How much can I borrow on a mortgage?

Times have changed over the past 15 years, the financial and the government market have realised that mortgage loans cannot be given without responsibility from the lender to ensure all possible checks are made to affordability, this means that the loan criteria is harder to meet, which whilst being inconvenient for some, is the right course of action. Interest rates are still low and have been for over ten years, who knows what time bomb we are still sitting on when interest rates rise for those people that have over borrowed.

As a consequence of this realisation lenders have now approached sanctioning mortgages in a different way and understanding how they work may help you with your application.

What will a mortgage lender assess on an application?

Not so much an assessment but a starting point are multiples of income 3x, 4x your gross income, if you earn £50k you can look at borrowing £200k, but that is just a guide as its affordability that is the most important criteria, if you have lots of outgoing long-term commitments passing an affordability check will be difficult.

The affordability checks were made mandatory by the Financial Conduct Authority in 2014 following a review of the mortgage market the review concluded that the market did not look ahead for borrower’s future affordability and introduced the stress test.

The stress test on mortgages looks at your ability to keep up repayments on a mortgage when interest rates rise or your lifestyle changes, it’s not about how the figures look on paper now, it’s what happens in the future when you add on a couple of percent.

When you are looking to establish what you can afford a mortgage lender will-

Check your income.

Anything you can prove make sure you include it, your salary, overtime, bonuses, pension, investments; financial support anything you can as long as you can supply evidence of the income.

It will depend on both the lender and your type of income as to how they will calculate it; a bonus may be treated differently than your salary for example.

If you are self-employed you will need all returns and bank statements over, at least, the past three years.

Look at your outgoings.

All your outgoings will show up on credit checks so don’t wait to be asked for information on any financial outgoings, you need to obtain statements on everything such as credit cards and loans, insurances for the pets to subscriptions to the gym, provide as much as you can.
Produce a budget planner showing your lifestyle outgoings, from eating out to haircuts, it all helps and is very handy for you to do as it helps you realise the impact of your mortgage.

Of course, it’s also highly likely that the lender will ask to see bank statements.

Mortgage applications and the stress test.

A mortgage company will look to see if you can afford your repayments in times of change the most significant element of this would be if interest rates increased, to see if you can pass the stress test the lender is asked to look to see if you can afford the repayment at 3% higher than their standard variable rate – ouch!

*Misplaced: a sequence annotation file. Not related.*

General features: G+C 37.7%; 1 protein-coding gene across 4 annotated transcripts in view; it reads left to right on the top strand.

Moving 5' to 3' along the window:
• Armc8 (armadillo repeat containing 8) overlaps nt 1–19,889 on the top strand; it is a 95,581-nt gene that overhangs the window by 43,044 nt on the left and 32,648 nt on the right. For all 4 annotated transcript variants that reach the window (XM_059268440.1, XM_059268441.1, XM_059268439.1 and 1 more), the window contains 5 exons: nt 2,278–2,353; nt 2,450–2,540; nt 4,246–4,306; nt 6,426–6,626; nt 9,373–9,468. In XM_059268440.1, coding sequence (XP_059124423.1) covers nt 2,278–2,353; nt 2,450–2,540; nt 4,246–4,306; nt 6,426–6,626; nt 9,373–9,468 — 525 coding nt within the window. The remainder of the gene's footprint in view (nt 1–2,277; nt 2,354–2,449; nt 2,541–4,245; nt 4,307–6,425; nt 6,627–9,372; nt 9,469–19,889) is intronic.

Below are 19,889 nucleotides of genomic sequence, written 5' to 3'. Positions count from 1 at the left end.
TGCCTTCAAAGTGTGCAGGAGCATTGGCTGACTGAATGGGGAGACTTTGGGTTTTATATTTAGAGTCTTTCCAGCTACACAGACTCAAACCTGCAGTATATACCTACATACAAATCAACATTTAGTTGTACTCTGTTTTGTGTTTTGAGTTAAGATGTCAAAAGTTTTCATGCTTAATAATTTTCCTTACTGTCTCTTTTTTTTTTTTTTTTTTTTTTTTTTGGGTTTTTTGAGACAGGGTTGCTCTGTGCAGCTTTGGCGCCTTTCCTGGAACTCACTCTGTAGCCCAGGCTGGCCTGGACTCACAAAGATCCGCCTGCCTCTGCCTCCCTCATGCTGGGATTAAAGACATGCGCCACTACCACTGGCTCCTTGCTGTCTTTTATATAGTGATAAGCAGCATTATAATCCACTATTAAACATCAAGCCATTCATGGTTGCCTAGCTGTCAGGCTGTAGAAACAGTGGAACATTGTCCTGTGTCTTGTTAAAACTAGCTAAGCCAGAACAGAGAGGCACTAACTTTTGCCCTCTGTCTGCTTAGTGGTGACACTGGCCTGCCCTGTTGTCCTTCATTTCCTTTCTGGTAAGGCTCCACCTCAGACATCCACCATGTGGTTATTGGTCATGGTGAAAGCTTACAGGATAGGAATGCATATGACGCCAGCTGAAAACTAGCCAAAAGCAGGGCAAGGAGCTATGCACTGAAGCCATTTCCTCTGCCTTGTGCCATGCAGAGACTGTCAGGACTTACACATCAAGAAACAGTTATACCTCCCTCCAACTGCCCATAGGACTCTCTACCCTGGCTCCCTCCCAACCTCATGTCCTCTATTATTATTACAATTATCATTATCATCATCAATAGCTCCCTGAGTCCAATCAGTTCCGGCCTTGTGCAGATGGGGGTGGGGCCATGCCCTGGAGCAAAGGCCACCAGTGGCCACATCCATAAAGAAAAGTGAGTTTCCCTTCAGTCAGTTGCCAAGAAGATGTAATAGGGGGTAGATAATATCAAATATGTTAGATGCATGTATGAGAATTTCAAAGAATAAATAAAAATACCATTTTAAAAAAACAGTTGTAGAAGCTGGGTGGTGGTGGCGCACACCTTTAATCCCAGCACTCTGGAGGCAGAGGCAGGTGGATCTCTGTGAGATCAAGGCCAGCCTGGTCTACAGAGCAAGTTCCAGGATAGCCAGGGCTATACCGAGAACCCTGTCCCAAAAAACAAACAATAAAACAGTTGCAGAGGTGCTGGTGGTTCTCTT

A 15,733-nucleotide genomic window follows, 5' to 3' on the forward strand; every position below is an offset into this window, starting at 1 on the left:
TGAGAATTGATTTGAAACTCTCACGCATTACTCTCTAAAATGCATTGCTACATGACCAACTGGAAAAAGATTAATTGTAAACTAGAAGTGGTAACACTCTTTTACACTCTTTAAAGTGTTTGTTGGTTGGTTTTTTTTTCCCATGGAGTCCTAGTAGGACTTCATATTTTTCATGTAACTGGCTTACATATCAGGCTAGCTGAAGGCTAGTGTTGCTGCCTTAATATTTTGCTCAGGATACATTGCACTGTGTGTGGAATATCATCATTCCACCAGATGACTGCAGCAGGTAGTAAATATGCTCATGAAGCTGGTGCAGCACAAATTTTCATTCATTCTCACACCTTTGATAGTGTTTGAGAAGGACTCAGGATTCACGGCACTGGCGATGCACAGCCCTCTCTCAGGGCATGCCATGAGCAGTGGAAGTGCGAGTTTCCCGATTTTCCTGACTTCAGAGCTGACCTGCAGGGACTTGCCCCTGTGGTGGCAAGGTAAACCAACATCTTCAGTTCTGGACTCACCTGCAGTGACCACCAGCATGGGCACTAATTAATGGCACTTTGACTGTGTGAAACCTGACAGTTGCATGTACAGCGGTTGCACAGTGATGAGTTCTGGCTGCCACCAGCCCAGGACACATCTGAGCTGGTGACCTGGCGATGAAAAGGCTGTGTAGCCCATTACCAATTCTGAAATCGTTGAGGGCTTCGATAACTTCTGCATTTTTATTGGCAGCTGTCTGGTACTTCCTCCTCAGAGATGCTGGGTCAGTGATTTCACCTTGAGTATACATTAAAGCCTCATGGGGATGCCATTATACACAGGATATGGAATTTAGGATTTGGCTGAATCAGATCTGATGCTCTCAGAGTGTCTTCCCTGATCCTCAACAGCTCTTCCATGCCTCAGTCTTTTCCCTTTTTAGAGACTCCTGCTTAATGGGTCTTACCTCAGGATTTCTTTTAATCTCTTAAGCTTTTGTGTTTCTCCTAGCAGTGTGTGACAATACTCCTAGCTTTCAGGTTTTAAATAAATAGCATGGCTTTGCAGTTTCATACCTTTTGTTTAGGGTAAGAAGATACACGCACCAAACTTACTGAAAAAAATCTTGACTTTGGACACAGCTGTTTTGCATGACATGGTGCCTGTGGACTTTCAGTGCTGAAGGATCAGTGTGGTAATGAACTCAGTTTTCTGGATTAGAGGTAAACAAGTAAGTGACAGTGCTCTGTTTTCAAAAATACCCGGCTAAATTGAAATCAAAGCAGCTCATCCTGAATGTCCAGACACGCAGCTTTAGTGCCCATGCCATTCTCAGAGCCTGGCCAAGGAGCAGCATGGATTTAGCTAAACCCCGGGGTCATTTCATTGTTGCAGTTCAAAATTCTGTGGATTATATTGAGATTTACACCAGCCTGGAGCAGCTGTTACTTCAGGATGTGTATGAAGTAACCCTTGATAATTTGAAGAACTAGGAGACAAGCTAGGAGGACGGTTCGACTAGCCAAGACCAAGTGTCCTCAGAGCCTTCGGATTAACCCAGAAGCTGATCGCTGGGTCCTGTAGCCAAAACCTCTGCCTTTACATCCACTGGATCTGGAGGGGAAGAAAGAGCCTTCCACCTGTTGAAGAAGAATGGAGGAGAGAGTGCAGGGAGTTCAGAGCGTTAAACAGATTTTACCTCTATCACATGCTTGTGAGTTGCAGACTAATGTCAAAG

You may have a fixed rate at 3% but the SVR maybe 5%, so the lender will look at an interest rate of 8%, on a £100,000 mortgage that is an additional monthly payment of £400 + per month.

The rules will affect the market, but many lenders say that they have been stress testing for the past 12 months, so things will not change, one thing that definitely will change is to the level of scrutiny and that can cause delays, evidence suggests that sellers want to know a mortgage is in place before accepting an offer.

On the financial side of house buying, you must start as soon as possible and collect as much evidence as you can.

Top tip use your savings as evidence of affordability, if you are looking to move in the future and you are saving for a deposit, understand how much your mortgage payments will be and show that, over the past few years, you can make that payment because you already have done through savings.

The stress test will also consider changes to your lifestyle, what will happen if you lose your job, or you are long-term sick, or even if you are having a baby, in my opinion, some of these tests are bordering on discriminatory but they are considered.

You may already have protection through your employee or via insurance to cover changes in your circumstances, but the lender will ask so you need to know your answer.

So, mortgages are harder to get but how much can I borrow?
If you need a quick figure there are lots of Mortgage affordability calculators online but they will not give you a definitive answer, our recommendation would be that you speak to a mortgage broker, they will understand your situation and match your situation to the market, they will be able to tell you how much you can borrow and how much it will cost.

The purpose of this article is to focus on the financial side of your application; a lender will look at a number of other points such as your age, the property, and your deposit. are not a firm of solicitors, and any content on the site should not be used in substitute for obtaining Legal advice from a solicitor regulated in the UK, recommends that you contact a firm of solicitors to discuss your individual legal requirement. Whilst we strive to bring you accurate up to date content, all content on this site is not legal advice and is not guaranteed to be correct. Use of this site does not create a client relationship.